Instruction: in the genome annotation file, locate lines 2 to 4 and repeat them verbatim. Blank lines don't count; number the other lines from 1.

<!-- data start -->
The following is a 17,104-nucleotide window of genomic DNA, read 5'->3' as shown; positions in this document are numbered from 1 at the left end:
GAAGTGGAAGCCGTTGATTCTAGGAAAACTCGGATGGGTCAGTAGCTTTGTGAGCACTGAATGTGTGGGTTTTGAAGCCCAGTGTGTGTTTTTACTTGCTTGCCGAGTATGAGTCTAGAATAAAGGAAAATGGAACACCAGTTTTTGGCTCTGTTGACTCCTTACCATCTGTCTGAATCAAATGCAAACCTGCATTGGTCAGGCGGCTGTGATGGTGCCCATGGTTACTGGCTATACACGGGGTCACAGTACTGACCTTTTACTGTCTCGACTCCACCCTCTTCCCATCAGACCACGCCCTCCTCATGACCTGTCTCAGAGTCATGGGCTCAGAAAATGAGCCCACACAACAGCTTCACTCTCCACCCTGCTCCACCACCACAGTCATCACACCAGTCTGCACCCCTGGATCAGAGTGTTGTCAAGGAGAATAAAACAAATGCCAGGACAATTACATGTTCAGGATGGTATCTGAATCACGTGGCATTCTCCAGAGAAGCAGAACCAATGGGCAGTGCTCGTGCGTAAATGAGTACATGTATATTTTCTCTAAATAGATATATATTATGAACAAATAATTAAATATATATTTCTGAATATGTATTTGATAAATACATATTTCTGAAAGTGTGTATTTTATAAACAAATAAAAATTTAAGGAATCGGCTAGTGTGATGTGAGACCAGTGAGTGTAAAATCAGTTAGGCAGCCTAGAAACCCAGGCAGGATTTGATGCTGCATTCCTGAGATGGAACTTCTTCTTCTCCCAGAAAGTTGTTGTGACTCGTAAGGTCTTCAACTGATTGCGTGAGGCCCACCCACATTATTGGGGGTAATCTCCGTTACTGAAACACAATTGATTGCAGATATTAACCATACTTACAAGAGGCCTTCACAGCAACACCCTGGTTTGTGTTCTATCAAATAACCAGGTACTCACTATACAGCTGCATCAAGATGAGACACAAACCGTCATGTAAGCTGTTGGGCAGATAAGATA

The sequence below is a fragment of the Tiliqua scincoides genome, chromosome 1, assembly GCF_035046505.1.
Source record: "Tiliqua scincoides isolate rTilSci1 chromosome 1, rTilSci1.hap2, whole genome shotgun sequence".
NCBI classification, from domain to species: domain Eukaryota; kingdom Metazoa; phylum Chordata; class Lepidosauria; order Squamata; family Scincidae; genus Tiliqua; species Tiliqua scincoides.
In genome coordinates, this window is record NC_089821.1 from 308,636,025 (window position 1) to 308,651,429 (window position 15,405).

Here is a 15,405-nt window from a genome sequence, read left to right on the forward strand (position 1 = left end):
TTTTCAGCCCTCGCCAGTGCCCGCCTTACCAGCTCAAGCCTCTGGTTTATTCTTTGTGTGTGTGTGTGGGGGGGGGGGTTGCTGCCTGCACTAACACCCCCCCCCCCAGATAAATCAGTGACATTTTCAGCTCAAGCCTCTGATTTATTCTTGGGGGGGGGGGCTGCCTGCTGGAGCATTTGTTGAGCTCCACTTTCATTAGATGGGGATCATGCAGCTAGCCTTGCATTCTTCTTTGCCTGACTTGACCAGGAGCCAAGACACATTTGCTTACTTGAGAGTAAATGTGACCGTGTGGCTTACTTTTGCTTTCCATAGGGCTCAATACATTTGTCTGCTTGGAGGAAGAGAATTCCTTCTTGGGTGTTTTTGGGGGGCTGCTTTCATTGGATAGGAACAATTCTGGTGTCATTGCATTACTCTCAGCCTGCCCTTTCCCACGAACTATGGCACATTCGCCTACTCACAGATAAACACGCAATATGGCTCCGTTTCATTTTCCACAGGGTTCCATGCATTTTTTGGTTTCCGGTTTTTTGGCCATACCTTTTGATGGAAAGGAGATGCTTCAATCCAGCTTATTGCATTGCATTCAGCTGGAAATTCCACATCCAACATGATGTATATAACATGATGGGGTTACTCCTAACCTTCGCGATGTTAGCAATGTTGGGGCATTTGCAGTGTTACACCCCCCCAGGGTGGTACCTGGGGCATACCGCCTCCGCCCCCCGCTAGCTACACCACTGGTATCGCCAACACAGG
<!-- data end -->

GAAGTGGAAGCCGTTGATTCTAGGAAAACTCGGATGGGTCAGTAGCTTTGTGAGCACTGAATGTGTGGGTTTTGAAGCCCAGTGTGTGTTTTTACTTGCTTGCCGAGTATGAGTCTAGAATAAAGGAAAATGGAACACCAGTTTTTGGCTCTGTTGACTCCTTACCATCTGTCTGAATCAAATGCAAACCTGCATTGGTCAGGCGGCTGTGATGGTGCCCATGGTTACTGGCTATACACGGGGTCACAGTACTGACCTTTTACTGTCTCGACTCCACCCTCTTCCCATCAGACCACGCCCTCCTCATGACCTGTCTCAGAGTCATGGGCTCAGAAAATGAGCCCACACAACAGCTTCACTCTCCACCCTGCTCCACCACCACAGTCATCACACCAGTCTGCACCCCTGGATCAGAGTGTTGTCAAGGAGAATAAAACAAATGCCAGGACAATTACATGTTCAGGATGGTATCTGAATCACGTGGCATTCTCCAGAGAAGCAGAACCAATGGGCAGTGCTCGTGCGTAAATGAGTACATGTATATTTTCTCTAAATAGATATATATTATGAACAAATAATTAAATATATATTTCTGAATATGTATTTGATAAATACATATTTCTGAAAGTGTGTATTTTATAAACAAATAAAAATTTAAGGAATCGGCTAGTGTGATGTGAGACCAGTGAGTGTAAAATCAGTTAGGCAGCCTAGAAACCCAGGCAGGATTTGATGCTGCATTCCTGAGATGGAACTTCTTCTTCTCCCAGAAAGTTGTTGTGACTCGTAAGGTCTTCAACTGATTGCGTGAGGCCCACCCACATTATTGGGGGTAATCTCCGTTACTGAAACACAATTGATTGCAGATATTAACCATACTTACAAGAGGCCTTCACAGCAACACCCTGGTTTGTGTTCTATCAAATAACCAGGTACTCACTATACAGCTGCATCAAGATGAGACACAAACCGTCATGTAAGCTGTTGGGCAGATAAGATA

The sequence below is a fragment of the Tiliqua scincoides genome, chromosome 1, assembly GCF_035046505.1.
Source record: "Tiliqua scincoides isolate rTilSci1 chromosome 1, rTilSci1.hap2, whole genome shotgun sequence".